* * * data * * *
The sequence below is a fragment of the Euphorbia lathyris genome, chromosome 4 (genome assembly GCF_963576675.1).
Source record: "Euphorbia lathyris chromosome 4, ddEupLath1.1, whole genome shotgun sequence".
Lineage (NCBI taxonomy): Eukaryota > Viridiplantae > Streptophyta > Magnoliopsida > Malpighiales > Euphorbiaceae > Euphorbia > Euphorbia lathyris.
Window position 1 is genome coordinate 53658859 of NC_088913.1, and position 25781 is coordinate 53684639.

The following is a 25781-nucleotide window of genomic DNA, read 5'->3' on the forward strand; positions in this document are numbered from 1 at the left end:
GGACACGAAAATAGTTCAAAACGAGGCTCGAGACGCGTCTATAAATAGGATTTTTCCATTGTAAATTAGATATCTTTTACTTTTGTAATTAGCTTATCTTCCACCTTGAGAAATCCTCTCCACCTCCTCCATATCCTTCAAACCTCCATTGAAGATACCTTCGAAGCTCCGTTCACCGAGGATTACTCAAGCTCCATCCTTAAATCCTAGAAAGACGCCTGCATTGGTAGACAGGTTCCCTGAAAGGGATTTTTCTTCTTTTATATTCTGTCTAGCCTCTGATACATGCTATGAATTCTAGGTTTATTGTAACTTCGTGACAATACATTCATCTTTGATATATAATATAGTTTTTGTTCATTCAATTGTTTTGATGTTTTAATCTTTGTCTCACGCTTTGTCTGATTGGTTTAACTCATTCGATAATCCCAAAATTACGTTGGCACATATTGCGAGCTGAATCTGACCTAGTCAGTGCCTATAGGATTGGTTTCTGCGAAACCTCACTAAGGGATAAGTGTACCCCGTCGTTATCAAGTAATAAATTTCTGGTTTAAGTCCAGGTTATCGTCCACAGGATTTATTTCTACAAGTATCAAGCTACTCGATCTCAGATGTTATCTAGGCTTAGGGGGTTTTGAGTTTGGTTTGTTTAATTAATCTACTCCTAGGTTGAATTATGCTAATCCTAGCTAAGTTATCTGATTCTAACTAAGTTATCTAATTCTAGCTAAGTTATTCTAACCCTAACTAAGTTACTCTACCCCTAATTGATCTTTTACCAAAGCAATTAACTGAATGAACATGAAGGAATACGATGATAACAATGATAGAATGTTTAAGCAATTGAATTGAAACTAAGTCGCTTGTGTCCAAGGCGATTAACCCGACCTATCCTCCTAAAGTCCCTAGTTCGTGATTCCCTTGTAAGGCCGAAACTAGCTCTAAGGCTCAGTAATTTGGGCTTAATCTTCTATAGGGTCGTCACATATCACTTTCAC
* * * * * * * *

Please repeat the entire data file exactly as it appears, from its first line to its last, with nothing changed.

The sequence below is a fragment of the Euphorbia lathyris genome, chromosome 4 (genome assembly GCF_963576675.1).
Source record: "Euphorbia lathyris chromosome 4, ddEupLath1.1, whole genome shotgun sequence".
Lineage (NCBI taxonomy): Eukaryota > Viridiplantae > Streptophyta > Magnoliopsida > Malpighiales > Euphorbiaceae > Euphorbia > Euphorbia lathyris.
Window position 1 is genome coordinate 53658859 of NC_088913.1, and position 25781 is coordinate 53684639.

The following is a 25781-nucleotide window of genomic DNA, read 5'->3' on the forward strand; positions in this document are numbered from 1 at the left end:
GGACACGAAAATAGTTCAAAACGAGGCTCGAGACGCGTCTATAAATAGGATTTTTCCATTGTAAATTAGATATCTTTTACTTTTGTAATTAGCTTATCTTCCACCTTGAGAAATCCTCTCCACCTCCTCCATATCCTTCAAACCTCCATTGAAGATACCTTCGAAGCTCCGTTCACCGAGGATTACTCAAGCTCCATCCTTAAATCCTAGAAAGACGCCTGCATTGGTAGACAGGTTCCCTGAAAGGGATTTTTCTTCTTTTATATTCTGTCTAGCCTCTGATACATGCTATGAATTCTAGGTTTATTGTAACTTCGTGACAATACATTCATCTTTGATATATAATATAGTTTTTGTTCATTCAATTGTTTTGATGTTTTAATCTTTGTCTCACGCTTTGTCTGATTGGTTTAACTCATTCGATAATCCCAAAATTACGTTGGCACATATTGCGAGCTGAATCTGACCTAGTCAGTGCCTATAGGATTGGTTTCTGCGAAACCTCACTAAGGGATAAGTGTACCCCGTCGTTATCAAGTAATAAATTTCTGGTTTAAGTCCAGGTTATCGTCCACAGGATTTATTTCTACAAGTATCAAGCTACTCGATCTCAGATGTTATCTAGGCTTAGGGGGTTTTGAGTTTGGTTTGTTTAATTAATCTACTCCTAGGTTGAATTATGCTAATCCTAGCTAAGTTATCTGATTCTAACTAAGTTATCTAATTCTAGCTAAGTTATTCTAACCCTAACTAAGTTACTCTACCCCTAATTGATCTTTTACCAAAGCAATTAACTGAATGAACATGAAGGAATACGATGATAACAATGATAGAATGTTTAAGCAATTGAATTGAAACTAAGTCGCTTGTGTCCAAGGCGATTAACCCGACCTATCCTCCTAAAGTCCCTAGTTCGTGATTCCCTTGTAAGGCCGAAACTAGCTCTAAGGCTCAGTAATTTGGGCTTAATCTTCTATAGGGTCGTCACATATCACTTTCAC